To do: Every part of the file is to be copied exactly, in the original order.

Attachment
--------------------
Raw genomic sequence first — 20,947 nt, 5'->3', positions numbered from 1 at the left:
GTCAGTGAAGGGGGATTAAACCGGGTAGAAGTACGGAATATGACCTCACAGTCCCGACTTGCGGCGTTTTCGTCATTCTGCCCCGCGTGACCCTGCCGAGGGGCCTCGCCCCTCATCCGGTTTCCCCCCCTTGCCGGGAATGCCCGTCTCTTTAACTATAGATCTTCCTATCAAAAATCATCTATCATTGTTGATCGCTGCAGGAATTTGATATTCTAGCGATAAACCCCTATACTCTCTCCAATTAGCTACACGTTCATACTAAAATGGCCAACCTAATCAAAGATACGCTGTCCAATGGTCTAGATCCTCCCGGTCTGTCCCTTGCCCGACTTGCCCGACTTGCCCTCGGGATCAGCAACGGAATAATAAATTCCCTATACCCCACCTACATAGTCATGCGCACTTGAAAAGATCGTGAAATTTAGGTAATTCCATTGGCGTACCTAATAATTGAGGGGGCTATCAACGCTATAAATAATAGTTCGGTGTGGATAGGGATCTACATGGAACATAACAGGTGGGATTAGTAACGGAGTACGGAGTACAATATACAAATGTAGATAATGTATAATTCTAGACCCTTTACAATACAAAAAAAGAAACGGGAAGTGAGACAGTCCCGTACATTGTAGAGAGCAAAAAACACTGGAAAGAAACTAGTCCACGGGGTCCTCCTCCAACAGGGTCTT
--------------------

Raw genomic sequence first — 20,947 nt, 5'->3', positions numbered from 1 at the left:
GTCAGTGAAGGGGGATTAAACCGGGTAGAAGTACGGAATATGACCTCACAGTCCCGACTTGCGGCGTTTTCGTCATTCTGCCCCGCGTGACCCTGCCGAGGGGCCTCGCCCCTCATCCGGTTTCCCCCCCTTGCCGGGAATGCCCGTCTCTTTAACTATAGATCTTCCTATCAAAAATCATCTATCATTGTTGATCGCTGCAGGAATTTGATATTCTAGCGATAAACCCCTATACTCTCTCCAATTAGCTACACGTTCATACTAAAATGGCCAACCTAATCAAAGATACGCTGTCCAATGGTCTAGATCCTCCCGGTCTGTCCCTTGCCCGACTTGCCCGACTTGCCCTCGGGATCAGCAACGGAATAATAAATTCCCTATACCCCACCTACATAGTCATGCGCACTTGAAAAGATCGTGAAATTTAGGTAATTCCATTGGCGTACCTAATAATTGAGGGGGCTATCAACGCTATAAATAATAGTTCGGTGTGGATAGGGATCTACATGGAACATAACAGGTGGGATTAGTAACGGAGTACGGAGTACAATATACAAATGTAGATAATGTATAATTCTAGACCCTTTACAATACAAAAAAAGAAACGGGAAGTGAGACAGTCCCGTACATTGTAGAGAGCAAAAAACACTGGAAAGAAACTAGTCCACGGGGTCCTCCTCCAACAGGGTCTT